Skip to main content

Marmor, Judd 1910-2003

MARMOR, Judd 1910-2003

OBITUARY NOTICE—

See index for CA sketch: Born May 1, 1910, in London, England; died December 16, 2003, in Los Angeles, CA. Psychiatrist, educator, and author. Marmor is most often remembered for his stance against classifying homosexuality as a mental illness, which resulted in the 1973 declassification of homosexuality as a disease by the American Psychiatric Association. Earning his medical degree from Columbia University in 1933, he trained as a psychoanalyst at the New York Psychoanalyst Institute in the late 1930s. Marmor served in the U.S. Navy during World War II, and after the war settled in Los Angeles, where he set up a private practice. From 1965 until 1972, he was also director of psychiatry at Cedars-Sinai Medical Center. He next turned to teaching as a professor at the University of Southern California's School of Medicine until 1980; this was followed by five years as an adjunct professor of psychiatry at the University of California at Los Angeles. It was during his teaching days that Marmor entered the spotlight for his assertion that homosexuals were not mentally ill. He based this conclusion on his personal work with homosexuals in his private practice and on research published by UCLA psychologist Evelyn Hooker. Marmor's convincing arguments before the members of the American Psychiatric Association are credited with that organization's pivotal 1973 vote to remove homosexuality from its diagnostic manual; the American Psychological Association followed suit soon after this decision. Since then, this development has been viewed by many homosexual rights advocates as a major stepping stone toward the passage of pro-rights legislation. In addition to his work as a psychiatrist and professor, Marmor was the author of Psychiatrists and Their Patients: A National Study of Private Office Practice (1975), and was an editor or coeditor of several important texts, many of which deal with homosexuality, including Sexual Inversion: The Multiple Roots of Homosexuality (1965), Homosexual Behavior: A Modern Reappraisal (1980), and Growing Up before Stonewall: Life Stories of Some Gay Men (1994).

OBITUARIES AND OTHER SOURCES:

PERIODICALS

Los Angeles Times, December 20, 2003, p. B20.

New York Times, December 19, 2003, p. C15.

Washington Post, December 22, 2003, p. B4.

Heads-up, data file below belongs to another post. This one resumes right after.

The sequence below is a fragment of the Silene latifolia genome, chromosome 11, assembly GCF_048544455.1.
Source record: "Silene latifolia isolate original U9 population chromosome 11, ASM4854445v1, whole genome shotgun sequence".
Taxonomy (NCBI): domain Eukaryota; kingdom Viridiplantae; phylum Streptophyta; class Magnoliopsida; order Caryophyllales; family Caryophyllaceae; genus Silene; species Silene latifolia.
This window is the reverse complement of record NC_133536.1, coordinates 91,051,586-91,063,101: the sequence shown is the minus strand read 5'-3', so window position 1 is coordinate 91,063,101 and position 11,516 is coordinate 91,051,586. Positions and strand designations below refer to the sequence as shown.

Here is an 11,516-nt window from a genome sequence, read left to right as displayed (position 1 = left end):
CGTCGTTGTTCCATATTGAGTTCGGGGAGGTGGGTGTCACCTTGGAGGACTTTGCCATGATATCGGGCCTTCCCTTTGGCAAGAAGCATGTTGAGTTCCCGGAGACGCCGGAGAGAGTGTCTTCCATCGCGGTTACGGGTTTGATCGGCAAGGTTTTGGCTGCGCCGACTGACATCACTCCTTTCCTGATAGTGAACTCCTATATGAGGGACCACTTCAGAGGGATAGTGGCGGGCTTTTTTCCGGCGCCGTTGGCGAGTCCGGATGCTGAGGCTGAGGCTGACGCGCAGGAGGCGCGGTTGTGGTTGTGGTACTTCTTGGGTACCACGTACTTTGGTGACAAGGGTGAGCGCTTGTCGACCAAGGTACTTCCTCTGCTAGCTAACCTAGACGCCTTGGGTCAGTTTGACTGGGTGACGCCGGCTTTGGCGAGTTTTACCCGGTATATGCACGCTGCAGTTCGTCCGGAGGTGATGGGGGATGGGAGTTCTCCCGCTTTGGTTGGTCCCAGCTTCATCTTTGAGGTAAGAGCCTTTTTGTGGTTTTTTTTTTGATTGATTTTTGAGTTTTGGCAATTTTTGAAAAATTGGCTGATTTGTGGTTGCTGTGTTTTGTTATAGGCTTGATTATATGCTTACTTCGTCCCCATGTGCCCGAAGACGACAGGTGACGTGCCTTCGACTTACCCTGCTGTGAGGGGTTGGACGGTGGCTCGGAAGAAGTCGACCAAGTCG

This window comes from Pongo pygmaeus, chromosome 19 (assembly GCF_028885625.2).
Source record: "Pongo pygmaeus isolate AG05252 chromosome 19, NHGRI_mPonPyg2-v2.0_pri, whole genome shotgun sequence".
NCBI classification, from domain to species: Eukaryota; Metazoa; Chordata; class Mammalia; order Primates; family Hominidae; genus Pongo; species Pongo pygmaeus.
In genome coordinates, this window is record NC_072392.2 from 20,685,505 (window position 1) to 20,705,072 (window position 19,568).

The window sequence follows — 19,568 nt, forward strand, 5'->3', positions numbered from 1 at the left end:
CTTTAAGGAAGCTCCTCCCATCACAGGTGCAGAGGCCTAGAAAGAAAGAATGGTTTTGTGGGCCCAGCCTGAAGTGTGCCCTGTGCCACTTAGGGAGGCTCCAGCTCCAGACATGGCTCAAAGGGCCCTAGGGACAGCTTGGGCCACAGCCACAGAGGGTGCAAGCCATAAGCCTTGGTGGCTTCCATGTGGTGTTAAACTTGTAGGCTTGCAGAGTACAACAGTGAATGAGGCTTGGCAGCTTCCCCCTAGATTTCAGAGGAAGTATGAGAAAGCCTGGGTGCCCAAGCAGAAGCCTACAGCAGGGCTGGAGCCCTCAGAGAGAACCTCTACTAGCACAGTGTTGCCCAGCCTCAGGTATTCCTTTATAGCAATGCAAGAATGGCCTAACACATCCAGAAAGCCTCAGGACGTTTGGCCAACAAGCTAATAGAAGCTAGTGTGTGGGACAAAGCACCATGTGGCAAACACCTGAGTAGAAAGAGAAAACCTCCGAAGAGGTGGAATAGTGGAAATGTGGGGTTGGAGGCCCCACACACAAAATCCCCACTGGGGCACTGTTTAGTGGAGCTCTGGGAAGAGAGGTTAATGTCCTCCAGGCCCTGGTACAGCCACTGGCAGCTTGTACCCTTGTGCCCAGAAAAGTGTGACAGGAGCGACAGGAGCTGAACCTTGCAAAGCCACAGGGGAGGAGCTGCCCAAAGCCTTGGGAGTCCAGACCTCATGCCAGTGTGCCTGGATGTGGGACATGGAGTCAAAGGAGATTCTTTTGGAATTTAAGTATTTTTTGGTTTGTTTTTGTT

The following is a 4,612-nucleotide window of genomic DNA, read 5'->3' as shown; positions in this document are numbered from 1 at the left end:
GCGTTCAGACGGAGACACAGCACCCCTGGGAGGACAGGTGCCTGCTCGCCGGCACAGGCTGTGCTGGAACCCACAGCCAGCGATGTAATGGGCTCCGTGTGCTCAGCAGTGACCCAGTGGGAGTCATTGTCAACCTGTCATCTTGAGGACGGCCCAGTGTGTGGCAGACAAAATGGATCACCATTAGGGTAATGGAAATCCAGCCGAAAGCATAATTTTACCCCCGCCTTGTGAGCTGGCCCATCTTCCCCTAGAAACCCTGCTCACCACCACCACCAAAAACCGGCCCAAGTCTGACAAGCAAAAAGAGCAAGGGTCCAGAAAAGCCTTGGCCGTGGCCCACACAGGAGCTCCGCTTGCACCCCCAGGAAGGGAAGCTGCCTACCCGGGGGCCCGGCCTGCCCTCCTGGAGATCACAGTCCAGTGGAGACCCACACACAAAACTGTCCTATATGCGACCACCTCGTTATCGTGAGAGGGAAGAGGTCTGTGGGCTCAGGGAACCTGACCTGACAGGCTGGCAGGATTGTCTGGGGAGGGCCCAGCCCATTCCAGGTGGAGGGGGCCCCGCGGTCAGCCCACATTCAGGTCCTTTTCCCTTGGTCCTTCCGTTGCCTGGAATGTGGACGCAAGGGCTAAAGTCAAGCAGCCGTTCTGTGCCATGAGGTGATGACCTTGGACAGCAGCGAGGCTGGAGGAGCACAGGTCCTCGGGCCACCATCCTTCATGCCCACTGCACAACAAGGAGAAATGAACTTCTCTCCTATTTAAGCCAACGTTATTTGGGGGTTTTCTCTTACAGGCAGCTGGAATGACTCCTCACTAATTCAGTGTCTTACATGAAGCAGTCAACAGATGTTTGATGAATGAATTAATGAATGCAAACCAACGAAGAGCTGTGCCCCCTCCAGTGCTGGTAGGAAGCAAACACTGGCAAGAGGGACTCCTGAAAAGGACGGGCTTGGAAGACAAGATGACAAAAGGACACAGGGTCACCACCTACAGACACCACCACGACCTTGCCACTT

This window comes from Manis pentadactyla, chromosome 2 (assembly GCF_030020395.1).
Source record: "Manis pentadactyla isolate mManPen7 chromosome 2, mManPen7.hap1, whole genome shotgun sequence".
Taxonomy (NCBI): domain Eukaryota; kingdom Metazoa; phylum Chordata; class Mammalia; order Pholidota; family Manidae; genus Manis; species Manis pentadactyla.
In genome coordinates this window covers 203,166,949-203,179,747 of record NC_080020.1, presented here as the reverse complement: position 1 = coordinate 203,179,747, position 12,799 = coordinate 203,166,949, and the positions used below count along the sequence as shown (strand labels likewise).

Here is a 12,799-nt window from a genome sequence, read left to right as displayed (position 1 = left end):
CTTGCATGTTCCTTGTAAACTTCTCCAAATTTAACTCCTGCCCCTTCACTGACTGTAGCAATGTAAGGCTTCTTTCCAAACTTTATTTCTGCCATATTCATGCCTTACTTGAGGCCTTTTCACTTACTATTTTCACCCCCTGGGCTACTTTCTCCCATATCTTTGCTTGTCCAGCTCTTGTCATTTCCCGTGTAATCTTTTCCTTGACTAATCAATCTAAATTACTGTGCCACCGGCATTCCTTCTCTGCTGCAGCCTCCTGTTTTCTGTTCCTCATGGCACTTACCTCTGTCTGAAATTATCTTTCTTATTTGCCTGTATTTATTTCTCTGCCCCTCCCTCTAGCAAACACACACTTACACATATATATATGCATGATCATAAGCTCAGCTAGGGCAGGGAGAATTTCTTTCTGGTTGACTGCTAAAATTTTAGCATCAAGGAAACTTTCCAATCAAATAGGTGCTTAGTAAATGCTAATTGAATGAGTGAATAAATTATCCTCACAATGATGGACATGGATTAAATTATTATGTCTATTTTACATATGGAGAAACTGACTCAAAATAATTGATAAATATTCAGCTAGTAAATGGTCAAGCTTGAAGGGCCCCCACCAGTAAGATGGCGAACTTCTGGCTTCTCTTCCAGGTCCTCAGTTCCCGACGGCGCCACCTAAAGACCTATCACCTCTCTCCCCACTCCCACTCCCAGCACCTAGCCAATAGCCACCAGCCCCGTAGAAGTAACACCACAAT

Cite this article
Pick a style below, and copy the text for your bibliography.

  • MLA
  • Chicago
  • APA

"Marmor, Judd 1910-2003." Contemporary Authors. . Encyclopedia.com. 17 Nov. 2018 <https://www.encyclopedia.com>.

"Marmor, Judd 1910-2003." Contemporary Authors. . Encyclopedia.com. (November 17, 2018). https://www.encyclopedia.com/arts/educational-magazines/marmor-judd-1910-2003

"Marmor, Judd 1910-2003." Contemporary Authors. . Retrieved November 17, 2018 from Encyclopedia.com: https://www.encyclopedia.com/arts/educational-magazines/marmor-judd-1910-2003

Learn more about citation styles

Citation styles

Encyclopedia.com gives you the ability to cite reference entries and articles according to common styles from the Modern Language Association (MLA), The Chicago Manual of Style, and the American Psychological Association (APA).

Within the “Cite this article” tool, pick a style to see how all available information looks when formatted according to that style. Then, copy and paste the text into your bibliography or works cited list.

Because each style has its own formatting nuances that evolve over time and not all information is available for every reference entry or article, Encyclopedia.com cannot guarantee each citation it generates. Therefore, it’s best to use Encyclopedia.com citations as a starting point before checking the style against your school or publication’s requirements and the most-recent information available at these sites:

Modern Language Association

http://www.mla.org/style

The Chicago Manual of Style

http://www.chicagomanualofstyle.org/tools_citationguide.html

American Psychological Association

http://apastyle.apa.org/

Notes:
  • Most online reference entries and articles do not have page numbers. Therefore, that information is unavailable for most Encyclopedia.com content. However, the date of retrieval is often important. Refer to each style’s convention regarding the best way to format page numbers and retrieval dates.
  • In addition to the MLA, Chicago, and APA styles, your school, university, publication, or institution may have its own requirements for citations. Therefore, be sure to refer to those guidelines when editing your bibliography or works cited list.